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In June 2015, during the third year of his papacy, Pope Francis published an encyclical letter on the complex subject of the environment and its development. Entitled “Laudato si' – On the Care for our Common Home”, it takes a close look at environmental protection, climate change and the depletion of our planet’s natural resources. In his encyclical, the Pope also laments the social injustices caused by the thoughtless way people handle natural resources. With this in mind, 60 well-known family business owners were invited by the BDE [Federal Association of the German Waste Management Industry] to attend a special conference in Rome at the beginning of September. With the help of the FBN [Family Business Network] and the Malteser Charity, the BDE hosted the Roman Forum to discuss with the Pope and other dignitaries about the responsibility of companies to further sustainability and resource conservation. Norbert Rethmann, honorary chairman of the supervisory board of the RETHMANN Group, and Herwart Wilms, REMONDIS managing director, travelled to the Vatican on behalf of REMONDIS.
A private audience with the Pope: Norbert Rethmann, Honorary Chairman of the Supervisory Board of the RETHMANN Group
This event shone the spotlight on Pope Francis’ concern for our environment and was held on 01 September, the “World Day of Prayer for the Care of Creation”. Right from the start of his papacy, Pope Francis has been urging us to treat our planet’s resources more responsibly and to distribute them fairly among the world’s population. The participants echoed this plea and all agreed that – for the good of mankind – sustainable production processes and a truly circular economy were needed to break the link between economic growth and the consumption of natural resources.
“We welcome Pope Francis’ warnings and appeal to the international community. It is vital that people recognise how important recycling is for conserving natural resources and curbing climate change.”
Peter Kurth, BDE-President
Being a family-run recycling business, REMONDIS is well aware that its business activities involve work that affects many generations and that priority must be put on finding pioneering ideas to ensure future generations also have sufficient supplies of natural resources. “Just looking at the current and future problems caused by waste packaging makes it clear how important it is to increase recycling rates. We are doing everything in our power to achieve this. In line with our motto: Whatever people put together – should be able to be taken apart again,” explained Herwart Wilms, underlining REMONDIS’ call for packaging to be designed so that preferably all the materials can be recovered, recycled and reused.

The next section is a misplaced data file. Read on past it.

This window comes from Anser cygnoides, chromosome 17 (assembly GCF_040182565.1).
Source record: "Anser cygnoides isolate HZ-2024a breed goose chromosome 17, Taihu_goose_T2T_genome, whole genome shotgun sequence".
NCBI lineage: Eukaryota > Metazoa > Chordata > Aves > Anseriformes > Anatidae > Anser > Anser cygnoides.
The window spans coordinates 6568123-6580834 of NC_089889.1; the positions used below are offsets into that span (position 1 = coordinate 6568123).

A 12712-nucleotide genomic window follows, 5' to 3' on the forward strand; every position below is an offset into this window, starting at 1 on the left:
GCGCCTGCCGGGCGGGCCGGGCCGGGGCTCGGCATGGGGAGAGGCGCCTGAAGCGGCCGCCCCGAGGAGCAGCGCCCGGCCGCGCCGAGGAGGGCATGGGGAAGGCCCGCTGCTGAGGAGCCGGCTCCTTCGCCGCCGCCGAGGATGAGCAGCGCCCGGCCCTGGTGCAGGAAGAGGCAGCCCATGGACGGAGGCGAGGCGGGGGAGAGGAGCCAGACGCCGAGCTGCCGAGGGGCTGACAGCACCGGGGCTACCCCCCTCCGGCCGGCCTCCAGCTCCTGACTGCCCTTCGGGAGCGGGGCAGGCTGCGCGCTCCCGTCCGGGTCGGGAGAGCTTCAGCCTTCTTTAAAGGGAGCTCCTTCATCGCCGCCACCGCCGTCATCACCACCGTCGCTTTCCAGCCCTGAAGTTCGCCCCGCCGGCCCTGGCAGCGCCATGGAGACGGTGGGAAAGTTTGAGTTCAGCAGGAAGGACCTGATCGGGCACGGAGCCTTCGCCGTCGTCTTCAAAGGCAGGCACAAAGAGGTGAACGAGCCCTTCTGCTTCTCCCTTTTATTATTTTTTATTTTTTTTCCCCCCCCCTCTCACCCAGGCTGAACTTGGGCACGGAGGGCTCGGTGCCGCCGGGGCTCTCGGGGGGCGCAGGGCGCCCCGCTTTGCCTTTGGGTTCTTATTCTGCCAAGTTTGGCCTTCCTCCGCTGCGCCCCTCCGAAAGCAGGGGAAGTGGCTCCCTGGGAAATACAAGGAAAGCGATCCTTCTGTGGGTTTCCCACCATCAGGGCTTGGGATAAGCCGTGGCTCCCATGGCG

Besides a podium discussion, there were also a number of talks on the programme which were held by high-calibre speakers. These included, for example, the chancellor of the Pontifical Academy of Sciences, Archbishop Dr Marcelo Sánchez Sorondo, and Prefect of the Papal Household, Archbishop Dr Georg Gänswein, as well as the President of the EU Parliament, Antonio Tajani, Prof. Martin Faulstich from the Clausthal University of Technology and the President of the European Ethics Commission, Prof. Christiane Woopen.
Sustainable designs that enable products to be recycled are an important way to protect our “common home”.
The highlight of the Forum was a private audience with Pope Francis in the Sala Clementina. In his address, he praised the initiative of the companies and called on all those participating to increase their efforts to create recycling structures and ensure natural resources were fairly distributed around the globe. During the event, the companies also presented three key projects to the head of the Catholic Church. Organised jointly by the firms, these projects have an international focus and aim to improve local living conditions.
Norbert Rethmann wrote a letter to the Pope in response to his “Laudato si’” encyclical and gladly accepted Pope Francis’ invitation to meet and discuss it with him. Read the letter* hier
*only in German, Italian and Spanish
The World Day of Prayer was not the only reason for holding this event. Earth Overshoot Day, which fell on 01 August this year, also warns that humans are consuming too many raw materials. At the moment, we need 1.7 planets to meet our annual demand for raw materials – and this figure will continue to rise. The latest report published by the UN Intergovernmental Panel on Climate Change (IPCC) takes a detailed look at global warming. If emissions remain as they are and do not increase – a fairly optimistic assumption – then global warming is likely to reach 1.5°C between 2030 and 2052.
The Special Report on Global Warming of 1.5°C can be found here
In contrast, sustainable production processes and recycling reduce carbon emissions and help to curb climate change. And so, spurred on by their visit to Rome, the companies will now work on their projects to promote the circular economy and to break the link between economic growth and the consumption of natural resources – for the good of mankind and our common home.